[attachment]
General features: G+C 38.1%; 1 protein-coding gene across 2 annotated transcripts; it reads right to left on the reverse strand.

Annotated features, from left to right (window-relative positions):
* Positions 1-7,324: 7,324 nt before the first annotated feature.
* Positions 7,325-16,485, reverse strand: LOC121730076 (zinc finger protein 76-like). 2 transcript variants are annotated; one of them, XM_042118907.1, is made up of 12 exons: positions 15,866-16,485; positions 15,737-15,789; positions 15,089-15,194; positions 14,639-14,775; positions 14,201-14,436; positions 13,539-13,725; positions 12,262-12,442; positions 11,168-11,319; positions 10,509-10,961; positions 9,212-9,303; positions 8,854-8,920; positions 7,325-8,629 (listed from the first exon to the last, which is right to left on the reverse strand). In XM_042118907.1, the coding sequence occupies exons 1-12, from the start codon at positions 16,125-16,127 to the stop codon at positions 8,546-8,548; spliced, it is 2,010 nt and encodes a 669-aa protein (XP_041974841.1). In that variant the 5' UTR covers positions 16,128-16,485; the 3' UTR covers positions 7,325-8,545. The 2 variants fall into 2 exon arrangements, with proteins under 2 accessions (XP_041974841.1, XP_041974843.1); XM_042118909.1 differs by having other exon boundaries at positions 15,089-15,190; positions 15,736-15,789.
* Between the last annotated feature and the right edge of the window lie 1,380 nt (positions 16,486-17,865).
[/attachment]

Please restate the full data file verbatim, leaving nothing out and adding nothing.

General features: G+C 38.1%; 1 protein-coding gene across 2 annotated transcripts; it reads right to left on the reverse strand.

Annotated features, from left to right (window-relative positions):
* Positions 1-7,324: 7,324 nt before the first annotated feature.
* Positions 7,325-16,485, reverse strand: LOC121730076 (zinc finger protein 76-like). 2 transcript variants are annotated; one of them, XM_042118907.1, is made up of 12 exons: positions 15,866-16,485; positions 15,737-15,789; positions 15,089-15,194; positions 14,639-14,775; positions 14,201-14,436; positions 13,539-13,725; positions 12,262-12,442; positions 11,168-11,319; positions 10,509-10,961; positions 9,212-9,303; positions 8,854-8,920; positions 7,325-8,629 (listed from the first exon to the last, which is right to left on the reverse strand). In XM_042118907.1, the coding sequence occupies exons 1-12, from the start codon at positions 16,125-16,127 to the stop codon at positions 8,546-8,548; spliced, it is 2,010 nt and encodes a 669-aa protein (XP_041974841.1). In that variant the 5' UTR covers positions 16,128-16,485; the 3' UTR covers positions 7,325-8,545. The 2 variants fall into 2 exon arrangements, with proteins under 2 accessions (XP_041974841.1, XP_041974843.1); XM_042118909.1 differs by having other exon boundaries at positions 15,089-15,190; positions 15,736-15,789.
* Between the last annotated feature and the right edge of the window lie 1,380 nt (positions 16,486-17,865).